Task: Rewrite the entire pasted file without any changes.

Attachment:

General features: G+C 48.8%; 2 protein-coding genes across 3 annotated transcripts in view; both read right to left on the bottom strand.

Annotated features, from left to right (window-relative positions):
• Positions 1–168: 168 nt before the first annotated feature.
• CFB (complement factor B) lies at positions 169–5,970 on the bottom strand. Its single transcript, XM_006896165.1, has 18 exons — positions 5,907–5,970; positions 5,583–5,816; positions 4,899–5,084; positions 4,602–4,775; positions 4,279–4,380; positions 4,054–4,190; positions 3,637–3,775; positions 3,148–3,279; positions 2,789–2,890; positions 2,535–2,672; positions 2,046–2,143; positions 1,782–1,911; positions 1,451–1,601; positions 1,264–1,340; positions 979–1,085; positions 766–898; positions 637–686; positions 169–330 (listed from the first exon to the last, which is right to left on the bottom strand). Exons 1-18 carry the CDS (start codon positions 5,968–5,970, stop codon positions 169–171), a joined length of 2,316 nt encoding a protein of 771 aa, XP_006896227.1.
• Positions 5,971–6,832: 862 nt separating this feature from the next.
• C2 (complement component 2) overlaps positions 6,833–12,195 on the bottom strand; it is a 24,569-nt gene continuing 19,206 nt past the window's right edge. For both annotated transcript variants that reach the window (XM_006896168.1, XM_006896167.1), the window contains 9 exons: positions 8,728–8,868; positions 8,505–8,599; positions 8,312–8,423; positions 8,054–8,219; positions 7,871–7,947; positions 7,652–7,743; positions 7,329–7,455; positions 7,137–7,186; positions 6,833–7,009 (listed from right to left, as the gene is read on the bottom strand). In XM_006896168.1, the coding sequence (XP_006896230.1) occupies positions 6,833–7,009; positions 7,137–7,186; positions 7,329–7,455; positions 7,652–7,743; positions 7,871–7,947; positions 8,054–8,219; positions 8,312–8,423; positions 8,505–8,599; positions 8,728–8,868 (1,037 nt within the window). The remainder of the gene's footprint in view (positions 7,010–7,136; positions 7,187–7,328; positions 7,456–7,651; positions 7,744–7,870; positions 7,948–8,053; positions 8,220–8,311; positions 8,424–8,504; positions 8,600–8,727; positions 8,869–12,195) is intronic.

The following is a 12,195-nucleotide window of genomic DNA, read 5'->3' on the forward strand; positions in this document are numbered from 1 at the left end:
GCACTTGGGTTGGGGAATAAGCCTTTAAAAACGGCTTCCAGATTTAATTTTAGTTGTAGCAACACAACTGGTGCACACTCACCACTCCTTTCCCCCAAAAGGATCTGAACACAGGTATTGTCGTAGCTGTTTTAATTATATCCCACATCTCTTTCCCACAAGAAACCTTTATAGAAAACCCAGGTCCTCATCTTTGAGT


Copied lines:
General features: G+C 48.8%; 2 protein-coding genes across 3 annotated transcripts in view; both read right to left on the bottom strand.

Annotated features, from left to right (window-relative positions):
• Positions 1–168: 168 nt before the first annotated feature.
• CFB (complement factor B) lies at positions 169–5,970 on the bottom strand. Its single transcript, XM_006896165.1, has 18 exons — positions 5,907–5,970; positions 5,583–5,816; positions 4,899–5,084; positions 4,602–4,775; positions 4,279–4,380; positions 4,054–4,190; positions 3,637–3,775; positions 3,148–3,279; positions 2,789–2,890; positions 2,535–2,672; positions 2,046–2,143; positions 1,782–1,911; positions 1,451–1,601; positions 1,264–1,340; positions 979–1,085; positions 766–898; positions 637–686; positions 169–330 (listed from the first exon to the last, which is right to left on the bottom strand). Exons 1-18 carry the CDS (start codon positions 5,968–5,970, stop codon positions 169–171), a joined length of 2,316 nt encoding a protein of 771 aa, XP_006896227.1.
• Positions 5,971–6,832: 862 nt separating this feature from the next.
• C2 (complement component 2) overlaps positions 6,833–12,195 on the bottom strand; it is a 24,569-nt gene continuing 19,206 nt past the window's right edge. For both annotated transcript variants that reach the window (XM_006896168.1, XM_006896167.1), the window contains 9 exons: positions 8,728–8,868; positions 8,505–8,599; positions 8,312–8,423; positions 8,054–8,219; positions 7,871–7,947; positions 7,652–7,743; positions 7,329–7,455; positions 7,137–7,186; positions 6,833–7,009 (listed from right to left, as the gene is read on the bottom strand). In XM_006896168.1, the coding sequence (XP_006896230.1) occupies positions 6,833–7,009; positions 7,137–7,186; positions 7,329–7,455; positions 7,652–7,743; positions 7,871–7,947; positions 8,054–8,219; positions 8,312–8,423; positions 8,505–8,599; positions 8,728–8,868 (1,037 nt within the window). The remainder of the gene's footprint in view (positions 7,010–7,136; positions 7,187–7,328; positions 7,456–7,651; positions 7,744–7,870; positions 7,948–8,053; positions 8,220–8,311; positions 8,424–8,504; positions 8,600–8,727; positions 8,869–12,195) is intronic.

The following is a 12,195-nucleotide window of genomic DNA, read 5'->3' on the forward strand; positions in this document are numbered from 1 at the left end:
GCACTTGGGTTGGGGAATAAGCCTTTAAAAACGGCTTCCAGATTTAATTTTAGTTGTAGCAACACAACTGGTGCACACTCACCACTCCTTTCCCCCAAAAGGATCTGAACACAGGTATTGTCGTAGCTGTTTTAATTATATCCCACATCTCTTTCCCACAAGAAACCTTTATAGAAAACCCAGGTCCTCATCTTTGAGT